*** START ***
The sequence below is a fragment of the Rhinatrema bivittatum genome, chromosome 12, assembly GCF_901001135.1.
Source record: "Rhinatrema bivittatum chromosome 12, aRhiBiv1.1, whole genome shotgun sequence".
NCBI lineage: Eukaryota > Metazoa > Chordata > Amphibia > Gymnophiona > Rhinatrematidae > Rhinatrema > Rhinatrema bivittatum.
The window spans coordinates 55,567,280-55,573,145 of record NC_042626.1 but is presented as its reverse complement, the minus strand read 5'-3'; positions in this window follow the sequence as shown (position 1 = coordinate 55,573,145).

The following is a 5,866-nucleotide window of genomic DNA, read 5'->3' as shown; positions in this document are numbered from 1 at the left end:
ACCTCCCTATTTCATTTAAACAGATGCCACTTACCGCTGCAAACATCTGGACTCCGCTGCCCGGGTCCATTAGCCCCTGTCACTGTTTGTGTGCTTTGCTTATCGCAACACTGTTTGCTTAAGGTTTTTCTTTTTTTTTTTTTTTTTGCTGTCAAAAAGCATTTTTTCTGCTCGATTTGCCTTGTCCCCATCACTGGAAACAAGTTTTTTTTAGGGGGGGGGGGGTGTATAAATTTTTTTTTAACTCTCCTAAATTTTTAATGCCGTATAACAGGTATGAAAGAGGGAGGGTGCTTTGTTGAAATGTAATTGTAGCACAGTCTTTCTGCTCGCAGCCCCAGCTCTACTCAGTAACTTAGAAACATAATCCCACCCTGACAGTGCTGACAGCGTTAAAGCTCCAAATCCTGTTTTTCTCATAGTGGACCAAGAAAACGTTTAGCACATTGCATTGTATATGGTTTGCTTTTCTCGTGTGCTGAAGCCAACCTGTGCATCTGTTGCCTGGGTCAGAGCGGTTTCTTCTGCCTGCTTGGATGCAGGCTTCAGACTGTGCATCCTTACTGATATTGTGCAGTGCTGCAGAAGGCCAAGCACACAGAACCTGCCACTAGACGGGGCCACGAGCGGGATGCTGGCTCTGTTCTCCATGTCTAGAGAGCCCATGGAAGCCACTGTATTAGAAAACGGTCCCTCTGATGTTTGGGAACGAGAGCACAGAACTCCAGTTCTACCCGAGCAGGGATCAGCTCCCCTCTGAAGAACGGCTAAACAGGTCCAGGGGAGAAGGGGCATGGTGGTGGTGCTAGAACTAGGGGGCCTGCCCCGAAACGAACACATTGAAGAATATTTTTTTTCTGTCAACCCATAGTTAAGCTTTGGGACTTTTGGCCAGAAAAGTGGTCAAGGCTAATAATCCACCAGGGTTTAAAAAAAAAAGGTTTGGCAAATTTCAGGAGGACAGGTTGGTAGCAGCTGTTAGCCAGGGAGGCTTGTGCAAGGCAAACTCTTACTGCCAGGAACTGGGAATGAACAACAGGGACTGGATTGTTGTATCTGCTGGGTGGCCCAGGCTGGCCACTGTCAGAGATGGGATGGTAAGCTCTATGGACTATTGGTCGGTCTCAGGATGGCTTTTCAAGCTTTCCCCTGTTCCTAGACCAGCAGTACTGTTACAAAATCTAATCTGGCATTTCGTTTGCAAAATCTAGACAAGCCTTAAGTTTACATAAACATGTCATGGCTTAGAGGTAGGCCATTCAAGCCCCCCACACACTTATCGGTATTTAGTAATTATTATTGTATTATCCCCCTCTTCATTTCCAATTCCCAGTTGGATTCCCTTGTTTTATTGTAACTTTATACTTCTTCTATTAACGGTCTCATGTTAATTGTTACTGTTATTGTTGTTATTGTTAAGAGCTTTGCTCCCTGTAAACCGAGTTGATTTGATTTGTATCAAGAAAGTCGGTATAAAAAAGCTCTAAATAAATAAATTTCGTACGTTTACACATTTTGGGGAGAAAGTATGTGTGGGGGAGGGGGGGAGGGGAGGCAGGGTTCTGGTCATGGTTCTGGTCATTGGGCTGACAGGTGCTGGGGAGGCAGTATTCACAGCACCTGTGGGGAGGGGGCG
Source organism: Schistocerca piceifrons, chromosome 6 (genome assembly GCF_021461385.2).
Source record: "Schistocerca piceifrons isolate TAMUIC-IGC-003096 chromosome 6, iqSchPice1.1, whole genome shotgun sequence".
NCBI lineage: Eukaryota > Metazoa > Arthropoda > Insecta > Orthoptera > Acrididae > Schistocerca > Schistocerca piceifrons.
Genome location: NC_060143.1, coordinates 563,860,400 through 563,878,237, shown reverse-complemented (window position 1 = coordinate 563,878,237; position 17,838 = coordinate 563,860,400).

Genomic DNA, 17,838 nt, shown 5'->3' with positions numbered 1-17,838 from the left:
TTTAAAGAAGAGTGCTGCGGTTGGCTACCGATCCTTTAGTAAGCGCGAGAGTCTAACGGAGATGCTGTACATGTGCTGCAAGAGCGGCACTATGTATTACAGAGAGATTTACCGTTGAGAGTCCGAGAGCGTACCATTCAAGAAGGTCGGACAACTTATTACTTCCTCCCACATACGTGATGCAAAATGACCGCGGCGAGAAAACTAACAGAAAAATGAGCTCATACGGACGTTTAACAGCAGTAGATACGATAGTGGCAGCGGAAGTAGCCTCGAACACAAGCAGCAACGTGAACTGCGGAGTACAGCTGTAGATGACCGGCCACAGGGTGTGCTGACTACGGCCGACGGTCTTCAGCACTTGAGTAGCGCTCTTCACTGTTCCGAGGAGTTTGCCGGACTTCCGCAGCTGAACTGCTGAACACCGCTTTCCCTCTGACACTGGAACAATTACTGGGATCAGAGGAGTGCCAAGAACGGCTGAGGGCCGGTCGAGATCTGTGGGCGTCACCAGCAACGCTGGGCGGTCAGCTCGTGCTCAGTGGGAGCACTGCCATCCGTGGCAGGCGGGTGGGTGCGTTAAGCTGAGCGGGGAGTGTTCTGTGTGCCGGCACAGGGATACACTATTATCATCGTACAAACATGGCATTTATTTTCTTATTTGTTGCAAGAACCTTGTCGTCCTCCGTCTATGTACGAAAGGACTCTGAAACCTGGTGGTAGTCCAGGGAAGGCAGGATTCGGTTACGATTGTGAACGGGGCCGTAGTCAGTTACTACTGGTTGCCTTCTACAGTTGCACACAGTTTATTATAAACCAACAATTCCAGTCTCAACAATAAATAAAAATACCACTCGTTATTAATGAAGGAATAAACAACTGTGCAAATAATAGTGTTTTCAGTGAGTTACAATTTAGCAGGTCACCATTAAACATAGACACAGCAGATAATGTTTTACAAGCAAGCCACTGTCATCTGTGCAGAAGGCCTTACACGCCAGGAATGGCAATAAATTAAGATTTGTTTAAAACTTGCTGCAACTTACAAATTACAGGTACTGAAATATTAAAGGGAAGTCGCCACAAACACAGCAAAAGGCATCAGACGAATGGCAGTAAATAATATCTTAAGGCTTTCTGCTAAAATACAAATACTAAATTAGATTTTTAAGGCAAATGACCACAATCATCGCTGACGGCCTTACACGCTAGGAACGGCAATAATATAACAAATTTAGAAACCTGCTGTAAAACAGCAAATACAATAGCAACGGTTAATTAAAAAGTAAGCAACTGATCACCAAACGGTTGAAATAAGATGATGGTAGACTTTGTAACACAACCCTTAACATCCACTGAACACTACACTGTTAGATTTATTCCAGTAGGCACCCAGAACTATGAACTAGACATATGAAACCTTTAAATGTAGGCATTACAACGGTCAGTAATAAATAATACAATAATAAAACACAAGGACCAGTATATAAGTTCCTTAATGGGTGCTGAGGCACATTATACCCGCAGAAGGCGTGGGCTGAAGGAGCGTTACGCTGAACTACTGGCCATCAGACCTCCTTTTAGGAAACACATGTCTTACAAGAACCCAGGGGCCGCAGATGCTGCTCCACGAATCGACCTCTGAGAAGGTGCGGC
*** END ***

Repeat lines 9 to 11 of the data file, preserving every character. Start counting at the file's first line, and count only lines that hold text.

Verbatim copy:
NCBI lineage: Eukaryota > Metazoa > Arthropoda > Insecta > Orthoptera > Acrididae > Schistocerca > Schistocerca piceifrons.
Genome location: NC_060143.1, coordinates 563,860,400 through 563,878,237, shown reverse-complemented (window position 1 = coordinate 563,878,237; position 17,838 = coordinate 563,860,400).

Genomic DNA, 17,838 nt, shown 5'->3' with positions numbered 1-17,838 from the left: